In its study, SIFI designation and its potential impact on nonbank financial companies, Deloitte predicts that SIFIs would also be subject to liquidity risk management standards, requiring them to conduct internal liquidity stress tests and set internal quantitative limits to manage liquidity risk in line with the Basel III regime. Single counterparty credit exposures will be further tightened. Stress tests on a company-wide basis would have to be undertaken annually, the results of which would be made public. Restrictions on growth and capital distributions, not to mention executive remuneration, could also be imposed.

Deloitte adds that, like banks, SIFI-designated fund managers would have to implement “living wills,” outlining in detail how they would wind down their businesses in the event of failure. “This will involve both a risk management framework outlining a set of actions to maintain sufficient capital and liquidity levels in order to prevent a company from failing in the event of a severe distress and a resolution framework designed to ensure orderly wind-down, expediting actions by authorities and minimising impact to the overall financial system,” says Deloitte.

One concern is that fund managers regulated as SIFIs will prompt a “fight to quality” with assets flocking to managers deemed to be “too big to fail.” This would exacerbate the fact that fund management – notably hedge fund management – increasingly conforms to the 80:20 rule: 20 per cent of the managers control 80 per cent of the assets. The failure of one or more of these managers would already damage institutional investors, and possibly create systemic consequences. On that basis, it would be logical for regulators to investigate the systemic risk posed by the largest pension funds, endowments and sovereign wealth funds as well. As BlackRock pointed out in its submission to the FSB-IOSCO paper, the top 25 institutional funds – which range from the Government Pension Fund of Japan to Previ in Brazil – control over $10 trillion of assets. That is unlikely to happen yet.

What will happen, however, is the designation of some managers as SIFIs and/or G-SIFIs. Richard Frase, a partner at Dechert in London, says the subsequent imposition of bank-style regulation on major fund managers will be highly disruptive. “Were regulators to impose bank-style rules to asset managers, it would present enormous challenges as these firms simply do not have the financial resources to deal with such requirements, unlike the banks,” he says. “The damage would be severe. It has already been suggested that funds should be required to deliver guaranteed returns, similar to the return payable on a bank deposit. If the fund failed to match the benchmark, the manager would have to make good the difference itself. The capital cost of having to cover liabilities of this sort would be enormous. Another trend is to seek to impose capital requirements on the funds themselves – something which has already happened under the Alternative Investment Fund Managers Directive (AIFMD) in relation to self-managed funds.”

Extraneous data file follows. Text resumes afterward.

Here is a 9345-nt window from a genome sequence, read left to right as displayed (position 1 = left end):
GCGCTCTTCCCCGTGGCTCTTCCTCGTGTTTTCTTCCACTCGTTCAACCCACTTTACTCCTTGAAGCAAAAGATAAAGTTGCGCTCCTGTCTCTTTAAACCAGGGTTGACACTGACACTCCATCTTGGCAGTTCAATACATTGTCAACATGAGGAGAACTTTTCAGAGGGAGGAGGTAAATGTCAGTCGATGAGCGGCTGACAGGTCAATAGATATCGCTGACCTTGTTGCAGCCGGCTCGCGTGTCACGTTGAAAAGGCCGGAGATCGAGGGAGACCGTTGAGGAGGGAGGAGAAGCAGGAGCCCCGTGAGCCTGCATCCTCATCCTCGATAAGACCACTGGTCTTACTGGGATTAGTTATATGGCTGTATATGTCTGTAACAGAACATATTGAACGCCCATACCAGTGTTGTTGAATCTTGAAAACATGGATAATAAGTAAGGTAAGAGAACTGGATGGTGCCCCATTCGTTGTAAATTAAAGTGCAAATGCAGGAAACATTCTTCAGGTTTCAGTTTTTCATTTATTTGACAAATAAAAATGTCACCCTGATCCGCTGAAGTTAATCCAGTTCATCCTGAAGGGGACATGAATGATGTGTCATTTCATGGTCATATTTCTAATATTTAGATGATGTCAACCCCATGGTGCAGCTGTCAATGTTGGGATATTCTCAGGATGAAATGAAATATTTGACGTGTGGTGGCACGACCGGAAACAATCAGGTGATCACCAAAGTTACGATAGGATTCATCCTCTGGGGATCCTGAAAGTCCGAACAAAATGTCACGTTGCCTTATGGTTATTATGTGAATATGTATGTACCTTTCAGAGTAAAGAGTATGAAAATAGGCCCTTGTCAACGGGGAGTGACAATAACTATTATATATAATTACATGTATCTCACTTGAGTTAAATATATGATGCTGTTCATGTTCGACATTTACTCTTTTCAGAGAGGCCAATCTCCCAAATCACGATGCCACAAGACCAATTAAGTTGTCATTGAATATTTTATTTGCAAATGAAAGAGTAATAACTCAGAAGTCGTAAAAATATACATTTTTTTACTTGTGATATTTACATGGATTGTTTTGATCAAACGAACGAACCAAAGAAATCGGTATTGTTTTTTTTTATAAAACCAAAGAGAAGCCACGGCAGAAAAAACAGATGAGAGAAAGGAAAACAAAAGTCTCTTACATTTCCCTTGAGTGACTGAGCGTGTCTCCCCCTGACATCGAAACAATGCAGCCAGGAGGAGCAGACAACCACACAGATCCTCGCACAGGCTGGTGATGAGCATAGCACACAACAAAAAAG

Regulators will only be emboldened by possession of the data they are now receiving from regulatory reports such as Form PF, Form CPO-PQR and Annex IV of the AIFMD. Managers warn the data should not be read out of context or it will exaggerate the risks posed by the industry. The Annex IV report, for example, incorporates the gross notional value of outstanding derivatives and leverage into its calculation of Regulatory Assets under Management (RAuM). This is in stark deviation to the tradition AuM figures provided by managers to their clients in their investor reports and prospectuses, which do not account for leverage or outstanding derivatives positions.

A fund manager filing Annex IV might deliver an investor report stating its AuM stands at $2 billion, while the same manager might file his RAuM in Annex IV as closer to $15 billion. Form PF, which is submitted to the Securities and Exchange Commission (SEC) poses a similar challenge, in that it too incorporates leverage into RAuM. The annual report to Congress on Form PF, which stated SEC-registered hedge funds collectively controlled $4.04 trillion is a far cry from the $2.7 trillion put out by data provider Hedge Fund Research in Chicago, which is widely considered to be the industry benchmark. Regulators are therefore reading data that inflates the AuM of managers and presents them as being more systemically important than they actually are.

“There is a possibility that the inflated RAuM numbers being digested by regulators could facilitate further regulation if the authorities deem certain fund managers to be systemically more risky and important than they actually are,” says Grant Lee, a director at PricewaterhouseCoopers (PwC) in London. Richard Frase agrees. “There is an on-going risk of bank-style regulations being imposed on fund managers,” he says. “If reliance was placed on the RAuM figures outlined in regulatory reports it could be much easier for regulators to classify some asset managers as being SIFIs. Initiatives of this sort could pose enormous challenges for the industry.” They already are.